Orange Roses

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51xwlRDsvOL._SY300_Orange Roses
Lucy Ives
Ahsahta Press, September 2013
104 pages

With the proliferation of graduate programs in creative writing, the day approaches when most poetry published in the United States will have been written by people with graduate degrees in writing poetry—a prospect that may launch a thousand jeremiads. But I will not complain, so long as the academicization of American poetry means we will be getting more books like Lucy Ives’s Orange Roses.

Ives’s poetry is aware of its own processes—as in “Early Poem,” which enumerates its one hundred sentences as they occur (“In the thirteenth sentence I realize I have chosen something”). It is also aware of its own awareness of its own processes, as when the eighty-third sentence forgets to count itself, prompting the admission, “sentence eighty-four contains the question, didn’t you already know that this would start to happen.” For some, this will seem like disappearing down the meta-poetic rabbit-hole.  But the rabbit-hole, remember, is one of the ways to get to Wonderland.

Ives, in one of her modes, is indebted to the William Carlos Williams, who declared “no ideas but in things,” and to the Objectivists like Zukovsky and Oppen, their influence discernible in the paratactic strings of brief, precise images (“A cup of orange drink in his / Left hand; the flag on a string”). In another of her modes, she wonders what that debt means to her, what it may have paralyzed, what it may have enabled: “My understanding of writing was for a while informed by an idea about insufficiency I got from America,” she writes in “On Imitation.”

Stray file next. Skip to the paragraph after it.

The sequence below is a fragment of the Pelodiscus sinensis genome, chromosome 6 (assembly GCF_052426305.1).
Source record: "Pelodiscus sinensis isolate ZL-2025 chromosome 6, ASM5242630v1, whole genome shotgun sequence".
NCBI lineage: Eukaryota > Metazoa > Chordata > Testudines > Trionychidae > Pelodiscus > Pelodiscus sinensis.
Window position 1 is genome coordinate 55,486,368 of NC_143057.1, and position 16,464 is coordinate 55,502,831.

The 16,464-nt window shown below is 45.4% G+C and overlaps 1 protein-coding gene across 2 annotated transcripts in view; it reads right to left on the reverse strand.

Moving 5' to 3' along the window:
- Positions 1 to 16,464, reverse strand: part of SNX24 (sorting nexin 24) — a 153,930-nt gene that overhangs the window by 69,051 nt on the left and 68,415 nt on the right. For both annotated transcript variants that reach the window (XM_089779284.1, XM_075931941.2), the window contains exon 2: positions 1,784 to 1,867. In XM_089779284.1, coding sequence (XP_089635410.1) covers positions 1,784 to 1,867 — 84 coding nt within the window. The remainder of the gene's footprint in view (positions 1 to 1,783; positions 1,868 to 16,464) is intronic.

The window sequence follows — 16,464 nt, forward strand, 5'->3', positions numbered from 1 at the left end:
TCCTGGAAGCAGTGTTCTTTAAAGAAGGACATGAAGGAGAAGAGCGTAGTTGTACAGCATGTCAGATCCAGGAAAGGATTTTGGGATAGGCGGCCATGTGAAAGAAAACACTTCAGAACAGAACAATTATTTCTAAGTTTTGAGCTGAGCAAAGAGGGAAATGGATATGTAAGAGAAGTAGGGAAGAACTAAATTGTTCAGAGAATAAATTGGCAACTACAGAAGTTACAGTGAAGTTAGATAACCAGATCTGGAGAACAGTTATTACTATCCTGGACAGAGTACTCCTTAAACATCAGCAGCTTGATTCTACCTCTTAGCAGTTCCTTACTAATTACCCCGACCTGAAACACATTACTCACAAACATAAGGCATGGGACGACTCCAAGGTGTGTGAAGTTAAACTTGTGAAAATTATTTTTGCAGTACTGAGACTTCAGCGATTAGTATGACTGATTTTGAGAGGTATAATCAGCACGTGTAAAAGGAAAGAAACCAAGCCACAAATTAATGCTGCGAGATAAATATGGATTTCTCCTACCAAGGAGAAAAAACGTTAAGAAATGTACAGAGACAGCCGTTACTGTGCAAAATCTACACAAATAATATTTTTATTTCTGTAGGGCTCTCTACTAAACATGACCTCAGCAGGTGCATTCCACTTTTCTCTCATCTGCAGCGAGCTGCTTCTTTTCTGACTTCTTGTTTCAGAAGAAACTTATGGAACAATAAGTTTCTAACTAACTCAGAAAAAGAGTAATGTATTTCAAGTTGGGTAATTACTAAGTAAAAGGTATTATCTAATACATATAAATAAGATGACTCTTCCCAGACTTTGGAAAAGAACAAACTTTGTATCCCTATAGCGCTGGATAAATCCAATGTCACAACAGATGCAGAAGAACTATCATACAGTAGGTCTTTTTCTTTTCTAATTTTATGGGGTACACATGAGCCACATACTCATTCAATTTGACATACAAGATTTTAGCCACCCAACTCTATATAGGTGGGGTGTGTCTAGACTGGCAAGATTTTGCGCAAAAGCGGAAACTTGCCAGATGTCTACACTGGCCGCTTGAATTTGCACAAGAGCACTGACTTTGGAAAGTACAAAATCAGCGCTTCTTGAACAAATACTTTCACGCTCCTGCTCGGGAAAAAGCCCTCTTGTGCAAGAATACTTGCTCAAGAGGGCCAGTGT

The most striking piece in Orange Roses is, in fact, “Orange Roses,” a poem that is almost an essay, or an essay that is almost a poem, or perhaps a journal in which Ives wonders what her writing can or ought to do. She values fiction’s attention to the ordinary, but “an interest in what seems to be the case precludes my accession to a purely fictional form.”

Yet poetry poses its own conundrums. If we insist (with the Objectivists) on the present, then we find that “the present is whatever must be alleviated by a message.” But one cannot compose a message without a clear idea of its recipient, and there again Ives feels an impasse: “I have never known how to write poetry. It is not a question of relating language to a person one is but rather of relating it to the exact person one is not.” The text does much more than circulate around such theoretical questions, however; its anxiety is leavened with humor, lyricism, ingenuity, and wonder.

An Ives poem, “The Country House,” appeared in Ploughshares in the Winter 2001-02 issue. Lightly revised, it appears in Orange Roses, but here it is titled “Ploughshares.” The gesture of that re-titling repeats the choreography of the whole book, in which a maturing writer looking back on her younger self with a kind of wild surmise, amazing herself by where she has been, and amazing us by where she might go.